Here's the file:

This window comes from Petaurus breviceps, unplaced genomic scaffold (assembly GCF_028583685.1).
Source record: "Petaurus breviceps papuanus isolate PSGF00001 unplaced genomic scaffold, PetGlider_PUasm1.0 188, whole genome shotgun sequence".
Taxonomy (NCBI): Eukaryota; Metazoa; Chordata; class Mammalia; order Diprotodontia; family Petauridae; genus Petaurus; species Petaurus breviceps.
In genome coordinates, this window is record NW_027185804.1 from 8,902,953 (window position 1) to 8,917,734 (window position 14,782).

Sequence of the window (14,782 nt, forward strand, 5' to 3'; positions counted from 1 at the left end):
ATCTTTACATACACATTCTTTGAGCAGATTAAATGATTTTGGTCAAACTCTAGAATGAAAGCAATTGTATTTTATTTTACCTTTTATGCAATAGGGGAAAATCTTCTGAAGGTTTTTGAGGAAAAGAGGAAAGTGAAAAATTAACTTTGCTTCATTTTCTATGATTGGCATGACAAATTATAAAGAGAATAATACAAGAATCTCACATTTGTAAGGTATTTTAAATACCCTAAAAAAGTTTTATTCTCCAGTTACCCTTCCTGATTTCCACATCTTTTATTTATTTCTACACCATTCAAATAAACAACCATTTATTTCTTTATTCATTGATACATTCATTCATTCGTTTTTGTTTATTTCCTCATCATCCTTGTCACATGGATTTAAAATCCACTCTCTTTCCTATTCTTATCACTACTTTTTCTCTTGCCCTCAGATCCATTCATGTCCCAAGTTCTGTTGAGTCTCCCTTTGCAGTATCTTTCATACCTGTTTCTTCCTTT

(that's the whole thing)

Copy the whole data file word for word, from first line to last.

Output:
This window comes from Petaurus breviceps, unplaced genomic scaffold (assembly GCF_028583685.1).
Source record: "Petaurus breviceps papuanus isolate PSGF00001 unplaced genomic scaffold, PetGlider_PUasm1.0 188, whole genome shotgun sequence".
Taxonomy (NCBI): Eukaryota; Metazoa; Chordata; class Mammalia; order Diprotodontia; family Petauridae; genus Petaurus; species Petaurus breviceps.
In genome coordinates, this window is record NW_027185804.1 from 8,902,953 (window position 1) to 8,917,734 (window position 14,782).

Sequence of the window (14,782 nt, forward strand, 5' to 3'; positions counted from 1 at the left end):
ATCTTTACATACACATTCTTTGAGCAGATTAAATGATTTTGGTCAAACTCTAGAATGAAAGCAATTGTATTTTATTTTACCTTTTATGCAATAGGGGAAAATCTTCTGAAGGTTTTTGAGGAAAAGAGGAAAGTGAAAAATTAACTTTGCTTCATTTTCTATGATTGGCATGACAAATTATAAAGAGAATAATACAAGAATCTCACATTTGTAAGGTATTTTAAATACCCTAAAAAAGTTTTATTCTCCAGTTACCCTTCCTGATTTCCACATCTTTTATTTATTTCTACACCATTCAAATAAACAACCATTTATTTCTTTATTCATTGATACATTCATTCATTCGTTTTTGTTTATTTCCTCATCATCCTTGTCACATGGATTTAAAATCCACTCTCTTTCCTATTCTTATCACTACTTTTTCTCTTGCCCTCAGATCCATTCATGTCCCAAGTTCTGTTGAGTCTCCCTTTGCAGTATCTTTCATACCTGTTTCTTCCTTT